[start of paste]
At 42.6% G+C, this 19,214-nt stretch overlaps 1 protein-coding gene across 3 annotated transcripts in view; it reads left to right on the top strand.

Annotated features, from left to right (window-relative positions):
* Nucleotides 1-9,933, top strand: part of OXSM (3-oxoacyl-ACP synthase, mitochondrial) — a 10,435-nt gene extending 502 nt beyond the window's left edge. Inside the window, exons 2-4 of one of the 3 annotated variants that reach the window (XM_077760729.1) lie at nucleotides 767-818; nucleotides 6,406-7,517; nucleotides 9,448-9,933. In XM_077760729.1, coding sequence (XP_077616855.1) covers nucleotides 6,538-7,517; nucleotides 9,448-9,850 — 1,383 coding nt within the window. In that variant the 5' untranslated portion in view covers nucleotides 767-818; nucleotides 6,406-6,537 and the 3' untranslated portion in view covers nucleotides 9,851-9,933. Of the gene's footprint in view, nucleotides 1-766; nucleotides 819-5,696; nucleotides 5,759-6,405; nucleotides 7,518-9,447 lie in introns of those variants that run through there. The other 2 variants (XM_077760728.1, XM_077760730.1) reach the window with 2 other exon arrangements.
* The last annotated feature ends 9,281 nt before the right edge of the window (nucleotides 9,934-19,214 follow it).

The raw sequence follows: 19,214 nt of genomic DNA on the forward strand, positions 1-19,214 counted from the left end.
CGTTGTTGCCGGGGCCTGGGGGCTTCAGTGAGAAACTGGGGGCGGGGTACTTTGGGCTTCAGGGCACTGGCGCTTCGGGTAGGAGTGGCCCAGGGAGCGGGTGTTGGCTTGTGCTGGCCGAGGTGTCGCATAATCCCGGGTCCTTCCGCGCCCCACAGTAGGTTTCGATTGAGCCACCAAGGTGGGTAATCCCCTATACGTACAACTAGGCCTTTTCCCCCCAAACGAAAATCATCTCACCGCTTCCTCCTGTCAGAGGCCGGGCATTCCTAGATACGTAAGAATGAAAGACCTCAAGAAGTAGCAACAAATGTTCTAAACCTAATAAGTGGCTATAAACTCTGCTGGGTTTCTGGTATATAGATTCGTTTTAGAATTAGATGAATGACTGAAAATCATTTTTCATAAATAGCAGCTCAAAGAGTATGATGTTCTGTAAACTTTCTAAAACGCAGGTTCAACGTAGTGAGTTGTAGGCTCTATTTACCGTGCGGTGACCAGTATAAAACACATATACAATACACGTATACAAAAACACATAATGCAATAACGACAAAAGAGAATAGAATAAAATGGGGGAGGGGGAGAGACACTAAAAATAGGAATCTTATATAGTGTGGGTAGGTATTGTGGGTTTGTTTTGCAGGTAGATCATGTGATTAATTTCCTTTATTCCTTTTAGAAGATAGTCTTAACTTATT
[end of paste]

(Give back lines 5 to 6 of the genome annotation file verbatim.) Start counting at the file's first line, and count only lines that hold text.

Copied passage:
The raw sequence follows: 19,214 nt of genomic DNA on the forward strand, positions 1-19,214 counted from the left end.
CGTTGTTGCCGGGGCCTGGGGGCTTCAGTGAGAAACTGGGGGCGGGGTACTTTGGGCTTCAGGGCACTGGCGCTTCGGGTAGGAGTGGCCCAGGGAGCGGGTGTTGGCTTGTGCTGGCCGAGGTGTCGCATAATCCCGGGTCCTTCCGCGCCCCACAGTAGGTTTCGATTGAGCCACCAAGGTGGGTAATCCCCTATACGTACAACTAGGCCTTTTCCCCCCAAACGAAAATCATCTCACCGCTTCCTCCTGTCAGAGGCCGGGCATTCCTAGATACGTAAGAATGAAAGACCTCAAGAAGTAGCAACAAATGTTCTAAACCTAATAAGTGGCTATAAACTCTGCTGGGTTTCTGGTATATAGATTCGTTTTAGAATTAGATGAATGACTGAAAATCATTTTTCATAAATAGCAGCTCAAAGAGTATGATGTTCTGTAAACTTTCTAAAACGCAGGTTCAACGTAGTGAGTTGTAGGCTCTATTTACCGTGCGGTGACCAGTATAAAACACATATACAATACACGTATACAAAAACACATAATGCAATAACGACAAAAGAGAATAGAATAAAATGGGGGAGGGGGAGAGACACTAAAAATAGGAATCTTATATAGTGTGGGTAGGTATTGTGGGTTTGTTTTGCAGGTAGATCATGTGATTAATTTCCTTTATTCCTTTTAGAAGATAGTCTTAACTTATT